The Mythology of the British Islands: An Introduction to Celtic Myth, Legend, Poetry, and Romance

Forsideomslag
Blackie and son, limited, 1905 - 446 sider

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Side 133 - But now farewell. I am going a long way With these thou seest - if indeed I go (For all my mind is clouded with a doubt) To the island-valley of Avilion; Where falls not hail, or rain, or any snow, Nor ever wind blows loudly; but it lies Deep-meadow'd, happy, fair with orchard-lawns And bowery hollows crown'd with summer sea, Where I will heal me of my grievous wound.
Side 331 - More yellow was her head than the flower of the broom, and her skin was whiter than the foam of the wave, and fairer were her hands and her fingers than the blossoms of the wood anemone amidst the spray of the meadow fountain.
Side 331 - And the youth pricked forth upon a steed with head dappled grey, of four winters old, firm of limb, with shell-formed hoofs, having a bridle of linked gold on his head, and upon him a saddle of costly gold. And in the youth's hand were two spears of silver, sharp, well-tempered, headed with steel, three ells in length, of an edge to wound the wind, and cause blood to flow, and swifter than the fall of the dewdrop from the blade of reedgrass upon the earth when the dew of June is at the heaviest.
Side 340 - I have been here, and I have never heard of the man for whom you inquire, except once, when I went in search of food as far as Llyn Llyw. And when I came there, I struck my talons into a salmon, thinking he would serve me as food for a long time. But he drew me into the deep, and I was scarcely able to escape from him.
Side 257 - So they took the blossoms of the oak, and the blossoms of the broom, and the blossoms of the meadow-sweet, and produced from them a maiden, the fairest and most graceful that man ever saw. And they baptized her, and gave her the name of Flower-Aspect.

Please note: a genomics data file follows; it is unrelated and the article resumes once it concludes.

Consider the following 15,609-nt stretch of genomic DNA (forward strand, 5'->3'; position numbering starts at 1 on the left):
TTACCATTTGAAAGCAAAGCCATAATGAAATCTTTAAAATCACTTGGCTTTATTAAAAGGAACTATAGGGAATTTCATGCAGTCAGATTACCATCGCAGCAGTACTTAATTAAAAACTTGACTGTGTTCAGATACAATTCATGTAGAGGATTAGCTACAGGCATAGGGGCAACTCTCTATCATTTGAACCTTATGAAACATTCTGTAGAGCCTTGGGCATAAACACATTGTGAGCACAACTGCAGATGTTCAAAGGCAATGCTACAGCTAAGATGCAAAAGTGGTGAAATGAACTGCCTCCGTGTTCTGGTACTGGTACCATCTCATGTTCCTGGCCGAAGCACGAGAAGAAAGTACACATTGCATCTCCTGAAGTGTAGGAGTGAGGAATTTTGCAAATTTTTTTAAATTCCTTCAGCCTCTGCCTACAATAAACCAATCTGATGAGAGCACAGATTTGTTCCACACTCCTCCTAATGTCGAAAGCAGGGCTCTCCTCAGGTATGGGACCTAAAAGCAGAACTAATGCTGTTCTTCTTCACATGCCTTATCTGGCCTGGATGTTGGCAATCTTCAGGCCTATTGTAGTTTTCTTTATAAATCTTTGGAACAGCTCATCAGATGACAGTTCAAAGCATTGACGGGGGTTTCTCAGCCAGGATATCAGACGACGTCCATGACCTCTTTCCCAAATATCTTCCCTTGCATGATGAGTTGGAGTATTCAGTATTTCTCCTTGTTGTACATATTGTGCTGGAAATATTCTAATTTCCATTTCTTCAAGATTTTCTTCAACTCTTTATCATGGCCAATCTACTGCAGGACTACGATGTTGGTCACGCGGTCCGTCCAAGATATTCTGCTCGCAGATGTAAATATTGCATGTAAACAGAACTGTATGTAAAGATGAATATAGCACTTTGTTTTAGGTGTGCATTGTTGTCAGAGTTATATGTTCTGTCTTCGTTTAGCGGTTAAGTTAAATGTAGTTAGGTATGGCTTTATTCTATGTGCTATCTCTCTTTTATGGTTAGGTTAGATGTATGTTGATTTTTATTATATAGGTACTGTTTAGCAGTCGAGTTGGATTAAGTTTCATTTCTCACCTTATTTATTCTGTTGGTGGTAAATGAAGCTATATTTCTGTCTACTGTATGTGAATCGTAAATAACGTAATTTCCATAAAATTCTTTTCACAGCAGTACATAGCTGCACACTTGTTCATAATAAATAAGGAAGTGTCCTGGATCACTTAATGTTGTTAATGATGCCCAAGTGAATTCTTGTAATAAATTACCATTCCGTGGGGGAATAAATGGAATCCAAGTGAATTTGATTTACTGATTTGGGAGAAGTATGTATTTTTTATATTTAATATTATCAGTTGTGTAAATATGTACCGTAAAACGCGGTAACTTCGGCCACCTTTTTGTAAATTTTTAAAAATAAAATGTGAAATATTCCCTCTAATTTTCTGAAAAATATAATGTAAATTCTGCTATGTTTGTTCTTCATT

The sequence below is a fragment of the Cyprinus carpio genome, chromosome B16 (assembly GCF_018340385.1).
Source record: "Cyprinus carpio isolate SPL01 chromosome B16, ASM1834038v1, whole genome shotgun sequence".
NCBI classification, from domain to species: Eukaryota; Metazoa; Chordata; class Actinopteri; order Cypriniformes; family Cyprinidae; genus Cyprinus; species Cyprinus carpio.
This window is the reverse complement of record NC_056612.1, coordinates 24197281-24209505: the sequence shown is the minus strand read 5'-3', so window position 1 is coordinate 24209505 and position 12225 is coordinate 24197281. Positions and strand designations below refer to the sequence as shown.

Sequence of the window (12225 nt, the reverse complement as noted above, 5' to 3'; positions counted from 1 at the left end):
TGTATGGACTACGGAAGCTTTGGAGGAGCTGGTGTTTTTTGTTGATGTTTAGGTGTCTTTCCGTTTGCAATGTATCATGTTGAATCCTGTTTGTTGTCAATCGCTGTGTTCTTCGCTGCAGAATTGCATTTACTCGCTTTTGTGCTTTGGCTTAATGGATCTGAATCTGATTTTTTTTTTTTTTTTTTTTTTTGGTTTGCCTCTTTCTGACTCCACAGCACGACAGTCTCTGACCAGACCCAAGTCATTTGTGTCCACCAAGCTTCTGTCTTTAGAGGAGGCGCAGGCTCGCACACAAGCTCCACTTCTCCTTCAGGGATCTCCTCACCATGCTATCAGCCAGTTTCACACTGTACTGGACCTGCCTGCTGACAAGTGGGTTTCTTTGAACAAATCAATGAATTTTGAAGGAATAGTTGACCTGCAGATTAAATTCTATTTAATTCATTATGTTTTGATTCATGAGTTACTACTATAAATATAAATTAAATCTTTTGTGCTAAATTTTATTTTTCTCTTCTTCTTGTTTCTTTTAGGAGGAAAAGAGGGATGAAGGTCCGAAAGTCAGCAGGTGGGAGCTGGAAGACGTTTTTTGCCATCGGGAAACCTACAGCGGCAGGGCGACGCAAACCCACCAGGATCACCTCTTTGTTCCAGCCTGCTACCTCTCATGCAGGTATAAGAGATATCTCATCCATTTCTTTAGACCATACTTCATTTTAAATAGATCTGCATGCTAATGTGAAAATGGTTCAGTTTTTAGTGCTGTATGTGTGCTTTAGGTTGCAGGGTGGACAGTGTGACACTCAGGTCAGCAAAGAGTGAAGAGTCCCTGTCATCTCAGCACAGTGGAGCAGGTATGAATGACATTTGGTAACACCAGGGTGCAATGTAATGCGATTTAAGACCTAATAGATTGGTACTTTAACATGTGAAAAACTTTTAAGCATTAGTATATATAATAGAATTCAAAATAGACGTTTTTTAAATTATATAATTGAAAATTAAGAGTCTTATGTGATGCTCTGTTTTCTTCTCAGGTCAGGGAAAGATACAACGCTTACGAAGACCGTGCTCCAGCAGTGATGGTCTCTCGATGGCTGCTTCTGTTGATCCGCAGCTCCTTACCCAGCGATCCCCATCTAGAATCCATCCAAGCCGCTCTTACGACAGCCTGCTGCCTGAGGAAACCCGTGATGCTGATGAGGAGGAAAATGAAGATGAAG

Side 344 - Rather than that gray king, whose name, a ghost, Streams like a cloud, man-shaped, from mountain peak, And cleaves to cairn and cromlech still...
Side 253 - So they had the boy baptized, and as they baptized him he plunged into the sea. And immediately when he was in the sea, he took its nature, and swam as well as the best fish that was therein. And for that reason was he called Dylan, the son of the Wave. Beneath him no wave ever broke. And the blow whereby he came to his death, was struck by his uncle Govannion.
Side 335 - A cursed ungentle son-in-law, truly! As long as I remain alive, my eyesight will be the worse. Whenever I go against the wind, my eyes will water; and peradventure my head will burn, and I shall have a giddiness every new moon. Cursed be the fire in which it was forged. Like the bite of a mad dog is the stroke of this poisoned iron.
Side 394 - A SOCIAL HISTORY OF ANCIENT IRELAND: Treating of the Government, Military System and Law ; Religion, Learning and Art ; Trades, Industries and Commerce; Manners, Customs and Domestic Life of the Ancient Irish People. With 361 Illustrations. 2 vols. 8vo., Kaye and Malleson.— HISTORY OP TUB INDIAN MUTINY, 1857-1858.
Side 39 - To him without glory They would kill their piteous, wretched offspring With much wailing and peril, To pour their blood around Cromm Cruaich. " Milk and corn They would ask from him speedily In return for one-third of their healthy issue: Great was the horror and the scare of him.

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